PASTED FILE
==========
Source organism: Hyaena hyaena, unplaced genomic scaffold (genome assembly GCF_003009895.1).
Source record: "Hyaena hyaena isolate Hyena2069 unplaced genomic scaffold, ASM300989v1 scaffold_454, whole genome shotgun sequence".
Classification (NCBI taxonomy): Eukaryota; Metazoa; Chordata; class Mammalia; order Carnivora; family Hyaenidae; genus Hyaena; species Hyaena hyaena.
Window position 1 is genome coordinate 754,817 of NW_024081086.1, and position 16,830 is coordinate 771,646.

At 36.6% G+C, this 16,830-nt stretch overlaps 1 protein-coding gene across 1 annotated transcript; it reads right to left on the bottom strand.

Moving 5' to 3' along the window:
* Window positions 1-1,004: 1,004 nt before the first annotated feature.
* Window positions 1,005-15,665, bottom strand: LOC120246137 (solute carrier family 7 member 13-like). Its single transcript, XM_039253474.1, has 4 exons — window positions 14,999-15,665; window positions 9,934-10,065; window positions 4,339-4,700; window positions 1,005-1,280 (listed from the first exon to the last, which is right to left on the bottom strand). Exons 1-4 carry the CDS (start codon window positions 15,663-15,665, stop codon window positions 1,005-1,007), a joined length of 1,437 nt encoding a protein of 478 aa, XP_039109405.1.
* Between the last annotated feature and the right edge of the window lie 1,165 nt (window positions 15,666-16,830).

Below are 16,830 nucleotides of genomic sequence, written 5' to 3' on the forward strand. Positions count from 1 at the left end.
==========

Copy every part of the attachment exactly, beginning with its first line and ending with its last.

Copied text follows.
Source organism: Hyaena hyaena, unplaced genomic scaffold (genome assembly GCF_003009895.1).
Source record: "Hyaena hyaena isolate Hyena2069 unplaced genomic scaffold, ASM300989v1 scaffold_454, whole genome shotgun sequence".
Classification (NCBI taxonomy): Eukaryota; Metazoa; Chordata; class Mammalia; order Carnivora; family Hyaenidae; genus Hyaena; species Hyaena hyaena.
Window position 1 is genome coordinate 754,817 of NW_024081086.1, and position 16,830 is coordinate 771,646.

At 36.6% G+C, this 16,830-nt stretch overlaps 1 protein-coding gene across 1 annotated transcript; it reads right to left on the bottom strand.

Moving 5' to 3' along the window:
* Window positions 1-1,004: 1,004 nt before the first annotated feature.
* Window positions 1,005-15,665, bottom strand: LOC120246137 (solute carrier family 7 member 13-like). Its single transcript, XM_039253474.1, has 4 exons — window positions 14,999-15,665; window positions 9,934-10,065; window positions 4,339-4,700; window positions 1,005-1,280 (listed from the first exon to the last, which is right to left on the bottom strand). Exons 1-4 carry the CDS (start codon window positions 15,663-15,665, stop codon window positions 1,005-1,007), a joined length of 1,437 nt encoding a protein of 478 aa, XP_039109405.1.
* Between the last annotated feature and the right edge of the window lie 1,165 nt (window positions 15,666-16,830).

Below are 16,830 nucleotides of genomic sequence, written 5' to 3' on the forward strand. Positions count from 1 at the left end.